Richard Wright

author of strange, dark fictions


The 20 Day Novel: Day 8

Captain Phillips

This evening I’ll be meeting up with some folks for a burger and a movie. It’s mostly to get out of the house, which I forget to do sometimes when I’m making stories. Apparently, Tom Hanks wrestles a pirate. Naked. For rum. Or something.

I don’t know much about this movie.

Lots to do today. As I hoped, I feel a little better after the slump over the weekend and the last couple of days. That’s good, because the daily word count I need to complete if I’m to finish the book before xmas has soared to 5865. That’s getting close to being more than I can sustain. Once it gets to 6000 words, then it is officially slipping away from me. I can do those words on good days, but not over and over again, day after day. At least, I don’t think I can.

So, this is D-Day. I need to turn my output around, hit or exceed that critical word count.

Okay. Facebook off. Twitter off. Email shut down. Bugger off, real world.

5865 words. Go.

10:35 – 11:30. 1110 words. That’s more like it. I’m in interesting territory right now. Last night, as I was about to go to bed, I realised what was about to happen next, and why the things I thought might happen were wrong. It takes the book in a very different direction, and I’m testing the waters with what I’m writing today. I’m also cheating a bit. With three point of view characters so far, I’m trying to make sure none have two chapters next to each (for the sake of variety if nothing else). Today though, I want to stay close to Charlie Banks, and am hoping to write at least his next two chapters one after the other. That means skipping whatever happens to the others in between Charlie’s bits just now. I’m writing out of order, basically.

Anyway, time for a break. We have no drinking water in the house, so I should fix that. I long to be able to drink tapwater again…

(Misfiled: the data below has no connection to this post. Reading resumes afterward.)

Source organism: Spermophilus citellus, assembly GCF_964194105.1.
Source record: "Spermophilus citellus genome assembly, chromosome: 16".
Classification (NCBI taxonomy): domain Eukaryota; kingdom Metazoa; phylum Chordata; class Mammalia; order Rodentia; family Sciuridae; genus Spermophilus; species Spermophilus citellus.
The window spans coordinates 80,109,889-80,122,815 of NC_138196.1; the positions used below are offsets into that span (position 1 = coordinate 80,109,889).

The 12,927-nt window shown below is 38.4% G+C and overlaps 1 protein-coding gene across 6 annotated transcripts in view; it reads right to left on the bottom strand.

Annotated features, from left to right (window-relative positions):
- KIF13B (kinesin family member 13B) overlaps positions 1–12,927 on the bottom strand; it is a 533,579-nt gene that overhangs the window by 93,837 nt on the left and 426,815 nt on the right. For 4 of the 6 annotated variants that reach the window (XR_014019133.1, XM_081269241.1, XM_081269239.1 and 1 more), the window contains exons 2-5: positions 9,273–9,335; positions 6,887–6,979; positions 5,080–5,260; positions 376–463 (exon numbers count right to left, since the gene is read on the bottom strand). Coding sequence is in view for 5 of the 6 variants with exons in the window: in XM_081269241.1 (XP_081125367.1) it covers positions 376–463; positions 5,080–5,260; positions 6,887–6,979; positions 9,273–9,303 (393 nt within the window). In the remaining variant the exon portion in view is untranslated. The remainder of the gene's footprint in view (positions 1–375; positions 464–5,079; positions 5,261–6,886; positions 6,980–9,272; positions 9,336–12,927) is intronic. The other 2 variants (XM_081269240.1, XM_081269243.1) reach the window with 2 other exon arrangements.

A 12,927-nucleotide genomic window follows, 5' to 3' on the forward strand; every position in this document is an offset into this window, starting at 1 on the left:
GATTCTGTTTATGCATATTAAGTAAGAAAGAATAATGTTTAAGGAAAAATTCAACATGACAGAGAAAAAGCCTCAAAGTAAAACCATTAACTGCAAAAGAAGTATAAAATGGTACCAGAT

Ah. You know that thing where you think you’ve been referencing Norse mythology then you have a moment of clarity and skim back over everything you’ve done and discover that it’s all Greek and half of it doesn’t fit?


Just me then.

12:30 – 14:00. 1116 words (2226 total). Took a bit longer to get back then I thought, but this chapter is still going well. After the strict structure of Craven Place and The Flesh Market I’m enjoying not knowing how this story is going to pan out. That might be why distractions threw me so completely over the last few days. They’d always have had an impact on what I was doing, but it was probably greater because I have no clear path through this book. Going to take half an hour now, then come back for another shove at things.

Took a longer break than expected, but it wasn’t a proper break. Little details of the next chapter kept sliding into place, so I sat back and let them. Ready to go again now.

15:00 – 15:45. 1097 words (3303 total). Oh Charlie. Poor, poor Charlie. Things are not going well for him at all. Having decided during that last break how this chapter would play out, it is pouring onto the page so fast I can barely keep up. A quick break now to ponder the next bit and make sure that it isn’t pouring out as a shapeless, meaningless mess.